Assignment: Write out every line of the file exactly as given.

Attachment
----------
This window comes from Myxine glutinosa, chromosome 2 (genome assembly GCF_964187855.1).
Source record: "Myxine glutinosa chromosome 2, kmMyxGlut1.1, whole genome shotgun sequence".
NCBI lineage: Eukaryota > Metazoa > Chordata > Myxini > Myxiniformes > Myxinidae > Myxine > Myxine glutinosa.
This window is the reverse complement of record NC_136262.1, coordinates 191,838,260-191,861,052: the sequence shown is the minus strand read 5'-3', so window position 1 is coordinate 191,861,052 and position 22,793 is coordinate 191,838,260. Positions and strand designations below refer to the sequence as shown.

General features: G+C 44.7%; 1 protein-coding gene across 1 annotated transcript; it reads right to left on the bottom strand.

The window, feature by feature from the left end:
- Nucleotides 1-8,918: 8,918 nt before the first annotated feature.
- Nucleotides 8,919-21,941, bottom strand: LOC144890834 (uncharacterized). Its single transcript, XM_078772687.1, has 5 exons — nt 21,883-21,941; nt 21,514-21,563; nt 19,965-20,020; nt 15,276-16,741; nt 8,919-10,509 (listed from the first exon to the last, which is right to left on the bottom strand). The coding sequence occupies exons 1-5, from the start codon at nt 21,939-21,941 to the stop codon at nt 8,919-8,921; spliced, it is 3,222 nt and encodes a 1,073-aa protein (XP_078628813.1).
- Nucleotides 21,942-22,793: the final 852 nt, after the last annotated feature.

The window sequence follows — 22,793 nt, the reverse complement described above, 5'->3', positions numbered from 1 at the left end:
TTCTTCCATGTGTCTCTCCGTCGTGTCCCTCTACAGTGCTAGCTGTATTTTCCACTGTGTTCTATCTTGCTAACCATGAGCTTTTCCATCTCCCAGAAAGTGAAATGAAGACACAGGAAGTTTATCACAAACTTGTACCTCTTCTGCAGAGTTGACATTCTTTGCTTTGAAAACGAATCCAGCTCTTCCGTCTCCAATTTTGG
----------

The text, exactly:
This window comes from Myxine glutinosa, chromosome 2 (genome assembly GCF_964187855.1).
Source record: "Myxine glutinosa chromosome 2, kmMyxGlut1.1, whole genome shotgun sequence".
NCBI lineage: Eukaryota > Metazoa > Chordata > Myxini > Myxiniformes > Myxinidae > Myxine > Myxine glutinosa.
This window is the reverse complement of record NC_136262.1, coordinates 191,838,260-191,861,052: the sequence shown is the minus strand read 5'-3', so window position 1 is coordinate 191,861,052 and position 22,793 is coordinate 191,838,260. Positions and strand designations below refer to the sequence as shown.

General features: G+C 44.7%; 1 protein-coding gene across 1 annotated transcript; it reads right to left on the bottom strand.

The window, feature by feature from the left end:
- Nucleotides 1-8,918: 8,918 nt before the first annotated feature.
- Nucleotides 8,919-21,941, bottom strand: LOC144890834 (uncharacterized). Its single transcript, XM_078772687.1, has 5 exons — nt 21,883-21,941; nt 21,514-21,563; nt 19,965-20,020; nt 15,276-16,741; nt 8,919-10,509 (listed from the first exon to the last, which is right to left on the bottom strand). The coding sequence occupies exons 1-5, from the start codon at nt 21,939-21,941 to the stop codon at nt 8,919-8,921; spliced, it is 3,222 nt and encodes a 1,073-aa protein (XP_078628813.1).
- Nucleotides 21,942-22,793: the final 852 nt, after the last annotated feature.

The window sequence follows — 22,793 nt, the reverse complement described above, 5'->3', positions numbered from 1 at the left end:
TTCTTCCATGTGTCTCTCCGTCGTGTCCCTCTACAGTGCTAGCTGTATTTTCCACTGTGTTCTATCTTGCTAACCATGAGCTTTTCCATCTCCCAGAAAGTGAAATGAAGACACAGGAAGTTTATCACAAACTTGTACCTCTTCTGCAGAGTTGACATTCTTTGCTTTGAAAACGAATCCAGCTCTTCCGTCTCCAATTTTGG